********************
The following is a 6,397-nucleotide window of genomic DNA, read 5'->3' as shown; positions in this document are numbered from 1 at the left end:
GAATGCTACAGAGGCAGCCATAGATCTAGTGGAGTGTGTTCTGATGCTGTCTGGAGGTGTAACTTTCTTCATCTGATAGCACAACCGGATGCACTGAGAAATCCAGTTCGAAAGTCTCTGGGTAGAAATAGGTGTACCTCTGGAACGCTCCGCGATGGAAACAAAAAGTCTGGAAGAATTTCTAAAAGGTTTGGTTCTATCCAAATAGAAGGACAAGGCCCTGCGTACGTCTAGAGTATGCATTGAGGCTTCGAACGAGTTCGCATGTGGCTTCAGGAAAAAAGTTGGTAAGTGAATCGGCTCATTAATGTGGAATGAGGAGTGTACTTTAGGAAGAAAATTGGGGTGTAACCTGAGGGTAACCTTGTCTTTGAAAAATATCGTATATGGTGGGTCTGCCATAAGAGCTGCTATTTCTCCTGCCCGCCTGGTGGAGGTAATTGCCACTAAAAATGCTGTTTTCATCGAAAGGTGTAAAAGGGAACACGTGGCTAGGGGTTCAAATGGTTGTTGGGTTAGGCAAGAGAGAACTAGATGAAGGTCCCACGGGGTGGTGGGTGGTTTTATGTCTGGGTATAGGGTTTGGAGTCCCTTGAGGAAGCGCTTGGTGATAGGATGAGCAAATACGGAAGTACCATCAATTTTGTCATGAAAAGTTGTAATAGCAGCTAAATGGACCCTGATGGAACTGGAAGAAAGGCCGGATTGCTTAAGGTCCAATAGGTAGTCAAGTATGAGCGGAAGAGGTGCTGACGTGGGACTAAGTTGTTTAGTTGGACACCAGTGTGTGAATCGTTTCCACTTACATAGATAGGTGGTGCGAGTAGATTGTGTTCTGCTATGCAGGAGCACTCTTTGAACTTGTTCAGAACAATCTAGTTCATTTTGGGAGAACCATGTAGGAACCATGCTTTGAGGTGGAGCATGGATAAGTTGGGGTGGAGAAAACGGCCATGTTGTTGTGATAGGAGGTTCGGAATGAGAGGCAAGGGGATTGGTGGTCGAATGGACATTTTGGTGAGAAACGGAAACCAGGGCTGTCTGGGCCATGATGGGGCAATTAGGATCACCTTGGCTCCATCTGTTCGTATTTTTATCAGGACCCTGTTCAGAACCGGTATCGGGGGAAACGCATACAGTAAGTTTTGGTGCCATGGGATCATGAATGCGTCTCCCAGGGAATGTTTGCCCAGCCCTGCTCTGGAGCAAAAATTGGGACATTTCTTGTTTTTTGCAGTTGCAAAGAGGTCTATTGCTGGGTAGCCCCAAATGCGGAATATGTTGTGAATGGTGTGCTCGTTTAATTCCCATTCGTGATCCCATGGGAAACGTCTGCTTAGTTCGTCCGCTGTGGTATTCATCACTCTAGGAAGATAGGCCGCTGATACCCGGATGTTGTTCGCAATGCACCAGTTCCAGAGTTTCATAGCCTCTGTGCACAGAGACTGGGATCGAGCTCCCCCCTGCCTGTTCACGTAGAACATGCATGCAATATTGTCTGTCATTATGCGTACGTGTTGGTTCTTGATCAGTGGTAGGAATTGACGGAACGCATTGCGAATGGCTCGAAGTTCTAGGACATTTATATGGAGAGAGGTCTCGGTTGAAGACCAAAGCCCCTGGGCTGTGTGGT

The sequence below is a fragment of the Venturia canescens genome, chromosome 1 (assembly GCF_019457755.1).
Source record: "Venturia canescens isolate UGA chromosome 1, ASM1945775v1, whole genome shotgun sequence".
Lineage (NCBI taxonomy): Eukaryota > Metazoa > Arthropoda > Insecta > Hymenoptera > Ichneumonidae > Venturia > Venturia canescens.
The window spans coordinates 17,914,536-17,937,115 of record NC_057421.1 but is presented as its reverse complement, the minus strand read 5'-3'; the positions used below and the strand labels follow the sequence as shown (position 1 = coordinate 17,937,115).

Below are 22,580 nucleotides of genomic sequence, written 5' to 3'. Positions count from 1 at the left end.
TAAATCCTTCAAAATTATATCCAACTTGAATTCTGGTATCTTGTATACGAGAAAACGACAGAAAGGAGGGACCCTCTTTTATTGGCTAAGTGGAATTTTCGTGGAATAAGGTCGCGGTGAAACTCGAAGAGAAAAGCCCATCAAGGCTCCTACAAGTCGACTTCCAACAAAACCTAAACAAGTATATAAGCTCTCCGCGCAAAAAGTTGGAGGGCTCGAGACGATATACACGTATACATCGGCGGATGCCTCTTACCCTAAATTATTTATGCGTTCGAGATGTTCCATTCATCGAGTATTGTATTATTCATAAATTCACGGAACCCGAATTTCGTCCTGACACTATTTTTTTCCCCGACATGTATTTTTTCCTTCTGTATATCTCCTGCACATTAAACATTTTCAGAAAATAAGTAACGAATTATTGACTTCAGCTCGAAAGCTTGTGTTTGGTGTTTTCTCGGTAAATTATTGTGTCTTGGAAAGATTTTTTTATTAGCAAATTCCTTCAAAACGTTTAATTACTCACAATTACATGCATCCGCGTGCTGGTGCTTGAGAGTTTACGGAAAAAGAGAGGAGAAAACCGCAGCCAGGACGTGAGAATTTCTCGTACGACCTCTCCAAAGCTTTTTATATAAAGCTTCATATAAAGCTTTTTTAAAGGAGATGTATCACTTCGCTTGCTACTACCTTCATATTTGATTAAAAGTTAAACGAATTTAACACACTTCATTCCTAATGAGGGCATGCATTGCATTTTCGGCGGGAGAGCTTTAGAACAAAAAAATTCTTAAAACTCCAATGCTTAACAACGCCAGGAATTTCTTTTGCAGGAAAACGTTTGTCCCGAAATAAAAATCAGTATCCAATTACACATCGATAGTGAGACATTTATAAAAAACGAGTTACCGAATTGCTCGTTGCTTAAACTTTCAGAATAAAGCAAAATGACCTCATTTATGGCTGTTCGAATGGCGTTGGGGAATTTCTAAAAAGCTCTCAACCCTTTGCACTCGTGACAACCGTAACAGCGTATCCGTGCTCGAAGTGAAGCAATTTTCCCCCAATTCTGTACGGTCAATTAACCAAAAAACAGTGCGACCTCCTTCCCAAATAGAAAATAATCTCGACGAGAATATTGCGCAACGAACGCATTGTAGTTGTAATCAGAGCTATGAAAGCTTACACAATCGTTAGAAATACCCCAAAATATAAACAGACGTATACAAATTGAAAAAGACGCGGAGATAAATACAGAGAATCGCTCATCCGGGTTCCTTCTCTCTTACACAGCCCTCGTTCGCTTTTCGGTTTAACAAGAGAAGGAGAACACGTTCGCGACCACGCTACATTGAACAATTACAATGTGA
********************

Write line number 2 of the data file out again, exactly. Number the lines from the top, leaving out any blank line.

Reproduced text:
GAATGCTACAGAGGCAGCCATAGATCTAGTGGAGTGTGTTCTGATGCTGTCTGGAGGTGTAACTTTCTTCATCTGATAGCACAACCGGATGCACTGAGAAATCCAGTTCGAAAGTCTCTGGGTAGAAATAGGTGTACCTCTGGAACGCTCCGCGATGGAAACAAAAAGTCTGGAAGAATTTCTAAAAGGTTTGGTTCTATCCAAATAGAAGGACAAGGCCCTGCGTACGTCTAGAGTATGCATTGAGGCTTCGAACGAGTTCGCATGTGGCTTCAGGAAAAAAGTTGGTAAGTGAATCGGCTCATTAATGTGGAATGAGGAGTGTACTTTAGGAAGAAAATTGGGGTGTAACCTGAGGGTAACCTTGTCTTTGAAAAATATCGTATATGGTGGGTCTGCCATAAGAGCTGCTATTTCTCCTGCCCGCCTGGTGGAGGTAATTGCCACTAAAAATGCTGTTTTCATCGAAAGGTGTAAAAGGGAACACGTGGCTAGGGGTTCAAATGGTTGTTGGGTTAGGCAAGAGAGAACTAGATGAAGGTCCCACGGGGTGGTGGGTGGTTTTATGTCTGGGTATAGGGTTTGGAGTCCCTTGAGGAAGCGCTTGGTGATAGGATGAGCAAATACGGAAGTACCATCAATTTTGTCATGAAAAGTTGTAATAGCAGCTAAATGGACCCTGATGGAACTGGAAGAAAGGCCGGATTGCTTAAGGTCCAATAGGTAGTCAAGTATGAGCGGAAGAGGTGCTGACGTGGGACTAAGTTGTTTAGTTGGACACCAGTGTGTGAATCGTTTCCACTTACATAGATAGGTGGTGCGAGTAGATTGTGTTCTGCTATGCAGGAGCACTCTTTGAACTTGTTCAGAACAATCTAGTTCATTTTGGGAGAACCATGTAGGAACCATGCTTTGAGGTGGAGCATGGATAAGTTGGGGTGGAGAAAACGGCCATGTTGTTGTGATAGGAGGTTCGGAATGAGAGGCAAGGGGATTGGTGGTCGAATGGACATTTTGGTGAGAAACGGAAACCAGGGCTGTCTGGGCCATGATGGGGCAATTAGGATCACCTTGGCTCCATCTGTTCGTATTTTTATCAGGACCCTGTTCAGAACCGGTATCGGGGGAAACGCATACAGTAAGTTTTGGTGCCATGGGATCATGAATGCGTCTCCCAGGGAATGTTTGCCCAGCCCTGCTCTGGAGCAAAAATTGGGACATTTCTTGTTTTTTGCAGTTGCAAAGAGGTCTATTGCTGGGTAGCCCCAAATGCGGAATATGTTGTGAATGGTGTGCTCGTTTAATTCCCATTCGTGATCCCATGGGAAACGTCTGCTTAGTTCGTCCGCTGTGGTATTCATCACTCTAGGAAGATAGGCCGCTGATACCCGGATGTTGTTCGCAATGCACCAGTTCCAGAGTTTCATAGCCTCTGTGCACAGAGACTGGGATCGAGCTCCCCCCTGCCTGTTCACGTAGAACATGCATGCAATATTGTCTGTCATTATGCGTACGTGTTGGTTCTTGATCAGTGGTAGGAATTGACGGAACGCATTGCGAATGGCTCGAAGTTCTAGGACATTTATATGGAGAGAGGTCTCGGTTGAAGACCAAAGCCCCTGGGCTGTGTGGT